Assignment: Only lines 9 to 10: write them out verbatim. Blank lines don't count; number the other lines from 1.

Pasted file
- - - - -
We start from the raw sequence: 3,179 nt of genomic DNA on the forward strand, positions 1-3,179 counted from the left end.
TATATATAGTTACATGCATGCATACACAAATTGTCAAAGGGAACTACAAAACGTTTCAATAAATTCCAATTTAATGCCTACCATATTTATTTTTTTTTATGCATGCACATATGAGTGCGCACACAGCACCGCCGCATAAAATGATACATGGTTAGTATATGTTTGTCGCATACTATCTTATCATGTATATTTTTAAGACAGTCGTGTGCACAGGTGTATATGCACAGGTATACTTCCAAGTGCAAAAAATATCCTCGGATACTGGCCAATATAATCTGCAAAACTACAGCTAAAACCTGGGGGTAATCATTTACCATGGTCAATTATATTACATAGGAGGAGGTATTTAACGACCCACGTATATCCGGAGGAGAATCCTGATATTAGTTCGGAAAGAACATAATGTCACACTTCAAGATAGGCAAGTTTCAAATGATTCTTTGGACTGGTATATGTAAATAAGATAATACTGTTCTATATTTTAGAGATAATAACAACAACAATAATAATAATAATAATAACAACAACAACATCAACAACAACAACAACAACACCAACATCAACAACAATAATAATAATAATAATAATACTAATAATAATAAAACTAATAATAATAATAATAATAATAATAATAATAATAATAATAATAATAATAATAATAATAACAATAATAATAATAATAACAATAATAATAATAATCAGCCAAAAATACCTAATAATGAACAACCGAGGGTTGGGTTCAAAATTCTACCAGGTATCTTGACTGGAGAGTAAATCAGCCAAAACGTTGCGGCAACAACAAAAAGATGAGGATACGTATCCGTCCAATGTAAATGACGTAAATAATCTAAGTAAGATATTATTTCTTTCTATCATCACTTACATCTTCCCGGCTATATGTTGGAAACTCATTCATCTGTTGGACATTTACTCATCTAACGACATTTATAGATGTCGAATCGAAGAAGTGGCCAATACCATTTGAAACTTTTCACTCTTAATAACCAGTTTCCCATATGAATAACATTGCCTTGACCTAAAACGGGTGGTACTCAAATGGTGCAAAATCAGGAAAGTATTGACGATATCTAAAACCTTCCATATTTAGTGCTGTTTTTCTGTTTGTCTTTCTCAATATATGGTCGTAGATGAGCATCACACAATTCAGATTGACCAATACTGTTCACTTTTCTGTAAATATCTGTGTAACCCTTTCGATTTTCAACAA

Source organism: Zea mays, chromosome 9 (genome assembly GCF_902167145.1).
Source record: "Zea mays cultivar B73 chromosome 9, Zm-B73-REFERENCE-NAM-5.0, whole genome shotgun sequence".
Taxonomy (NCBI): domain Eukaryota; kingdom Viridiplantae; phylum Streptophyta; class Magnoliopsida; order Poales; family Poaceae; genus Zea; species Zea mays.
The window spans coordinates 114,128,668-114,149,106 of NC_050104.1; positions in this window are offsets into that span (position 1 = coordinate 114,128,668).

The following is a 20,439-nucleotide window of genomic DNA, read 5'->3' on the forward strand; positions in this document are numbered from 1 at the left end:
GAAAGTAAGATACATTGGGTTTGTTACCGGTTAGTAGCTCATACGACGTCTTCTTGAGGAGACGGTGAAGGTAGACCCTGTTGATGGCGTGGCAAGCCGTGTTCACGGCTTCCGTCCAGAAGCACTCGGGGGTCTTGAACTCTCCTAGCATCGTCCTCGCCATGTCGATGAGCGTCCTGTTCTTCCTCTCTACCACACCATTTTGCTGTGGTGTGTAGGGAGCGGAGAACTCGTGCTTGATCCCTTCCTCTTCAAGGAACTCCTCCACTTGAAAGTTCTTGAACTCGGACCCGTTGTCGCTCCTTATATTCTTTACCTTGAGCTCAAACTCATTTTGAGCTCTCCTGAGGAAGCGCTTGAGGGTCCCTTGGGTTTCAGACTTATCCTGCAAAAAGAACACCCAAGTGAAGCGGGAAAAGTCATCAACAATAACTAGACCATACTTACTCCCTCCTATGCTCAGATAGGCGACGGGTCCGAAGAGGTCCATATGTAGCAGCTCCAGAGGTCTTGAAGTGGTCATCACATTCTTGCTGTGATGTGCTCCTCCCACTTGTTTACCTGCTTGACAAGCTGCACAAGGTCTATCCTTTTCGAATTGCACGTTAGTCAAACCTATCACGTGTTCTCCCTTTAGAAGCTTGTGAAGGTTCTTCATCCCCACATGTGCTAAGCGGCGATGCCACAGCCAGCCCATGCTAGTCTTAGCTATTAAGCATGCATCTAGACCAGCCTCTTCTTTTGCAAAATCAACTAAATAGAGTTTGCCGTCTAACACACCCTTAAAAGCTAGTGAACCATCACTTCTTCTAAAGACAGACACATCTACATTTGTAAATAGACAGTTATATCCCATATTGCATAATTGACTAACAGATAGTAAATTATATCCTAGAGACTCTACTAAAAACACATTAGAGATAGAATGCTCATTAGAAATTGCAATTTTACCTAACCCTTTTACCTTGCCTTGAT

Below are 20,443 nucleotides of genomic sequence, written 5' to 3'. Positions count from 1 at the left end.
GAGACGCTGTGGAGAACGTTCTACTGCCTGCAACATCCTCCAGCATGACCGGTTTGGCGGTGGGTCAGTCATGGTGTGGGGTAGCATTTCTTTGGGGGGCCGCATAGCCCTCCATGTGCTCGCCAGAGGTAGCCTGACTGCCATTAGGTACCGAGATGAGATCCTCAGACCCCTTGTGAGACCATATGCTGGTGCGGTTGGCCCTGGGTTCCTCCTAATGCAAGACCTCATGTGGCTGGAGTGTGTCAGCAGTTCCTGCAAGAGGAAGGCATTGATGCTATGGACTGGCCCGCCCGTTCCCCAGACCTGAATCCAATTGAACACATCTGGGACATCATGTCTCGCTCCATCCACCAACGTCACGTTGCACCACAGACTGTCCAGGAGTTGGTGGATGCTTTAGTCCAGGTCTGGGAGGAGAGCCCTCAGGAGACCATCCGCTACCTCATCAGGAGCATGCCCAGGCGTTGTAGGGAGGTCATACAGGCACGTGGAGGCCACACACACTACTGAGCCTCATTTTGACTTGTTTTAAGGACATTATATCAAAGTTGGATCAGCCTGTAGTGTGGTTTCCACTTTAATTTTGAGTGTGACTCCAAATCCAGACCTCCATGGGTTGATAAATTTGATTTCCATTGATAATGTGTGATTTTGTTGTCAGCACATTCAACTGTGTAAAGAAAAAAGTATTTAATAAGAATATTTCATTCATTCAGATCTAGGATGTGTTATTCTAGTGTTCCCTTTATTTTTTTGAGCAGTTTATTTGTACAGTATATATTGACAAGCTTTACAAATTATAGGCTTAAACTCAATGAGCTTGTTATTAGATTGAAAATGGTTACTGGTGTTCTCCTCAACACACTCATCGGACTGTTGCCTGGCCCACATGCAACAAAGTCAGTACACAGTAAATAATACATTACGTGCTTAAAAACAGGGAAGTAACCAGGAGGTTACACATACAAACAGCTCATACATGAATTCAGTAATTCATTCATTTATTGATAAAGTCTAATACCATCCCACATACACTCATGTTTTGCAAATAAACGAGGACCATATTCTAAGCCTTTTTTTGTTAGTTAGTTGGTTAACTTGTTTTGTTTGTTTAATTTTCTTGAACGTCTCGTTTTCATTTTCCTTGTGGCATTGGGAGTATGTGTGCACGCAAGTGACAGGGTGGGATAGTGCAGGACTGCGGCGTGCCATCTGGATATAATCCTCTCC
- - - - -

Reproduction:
Below are 20,443 nucleotides of genomic sequence, written 5' to 3'. Positions count from 1 at the left end.
GAGACGCTGTGGAGAACGTTCTACTGCCTGCAACATCCTCCAGCATGACCGGTTTGGCGGTGGGTCAGTCATGGTGTGGGGTAGCATTTCTTTGGGGGGCCGCATAGCCCTCCATGTGCTCGCCAGAGGTAGCCTGACTGCCATTAGGTACCGAGATGAGATCCTCAGACCCCTTGTGAGACCATATGCTGGTGCGGTTGGCCCTGGGTTCCTCCTAATGCAAGACCTCATGTGGCTGGAGTGTGTCAGCAGTTCCTGCAAGAGGAAGGCATTGATGCTATGGACTGGCCCGCCCGTTCCCCAGACCTGAATCCAATTGAACACATCTGGGACATCATGTCTCGCTCCATCCACCAACGTCACGTTGCACCACAGACTGTCCAGGAGTTGGTGGATGCTTTAGTCCAGGTCTGGGAGGAGAGCCCTCAGGAGACCATCCGCTACCTCATCAGGAGCATGCCCAGGCGTTGTAGGGAGGTCATACAGGCACGTGGAGGCCACACACACTACTGAGCCTCATTTTGACTTGTTTTAAGGACATTATATCAAAGTTGGATCAGCCTGTAGTGTGGTTTCCACTTTAATTTTGAGTGTGACTCCAAATCCAGACCTCCATGGGTTGATAAATTTGATTTCCATTGATAATGTGTGATTTTGTTGTCAGCACATTCAACTGTGTAAAGAAAAAAGTATTTAATAAGAATATTTCATTCATTCAGATCTAGGATGTGTTATTCTAGTGTTCCCTTTATTTTTTTGAGCAGTTTATTTGTACAGTATATATTGACAAGCTTTACAAATTATAGGCTTAAACTCAATGAGCTTGTTATTAGATTGAAAATGGTTACTGGTGTTCTCCTCAACACACTCATCGGACTGTTGCCTGGCCCACATGCAACAAAGTCAGTACACAGTAAATAATACATTACGTGCTTAAAAACAGGGAAGTAACCAGGAGGTTACACATACAAACAGCTCATACATGAATTCAGTAATTCATTCATTTATTGATAAAGTCTAATACCATCCCACATACACTCATGTTTTGCAAATAAACGAGGACCATATTCTAAGCCTTTTTTTGTTAGTTAGTTGGTTAACTTGTTTTGTTTGTTTAATTTTCTTGAACGTCTCGTTTTCATTTTCCTTGTGGCATTGGGAGTATGTGTGCACGCAAGTGACAGGGTGGGATAGTGCAGGACTGCGGCGTGCCATCTGGATATAATCCTCTCC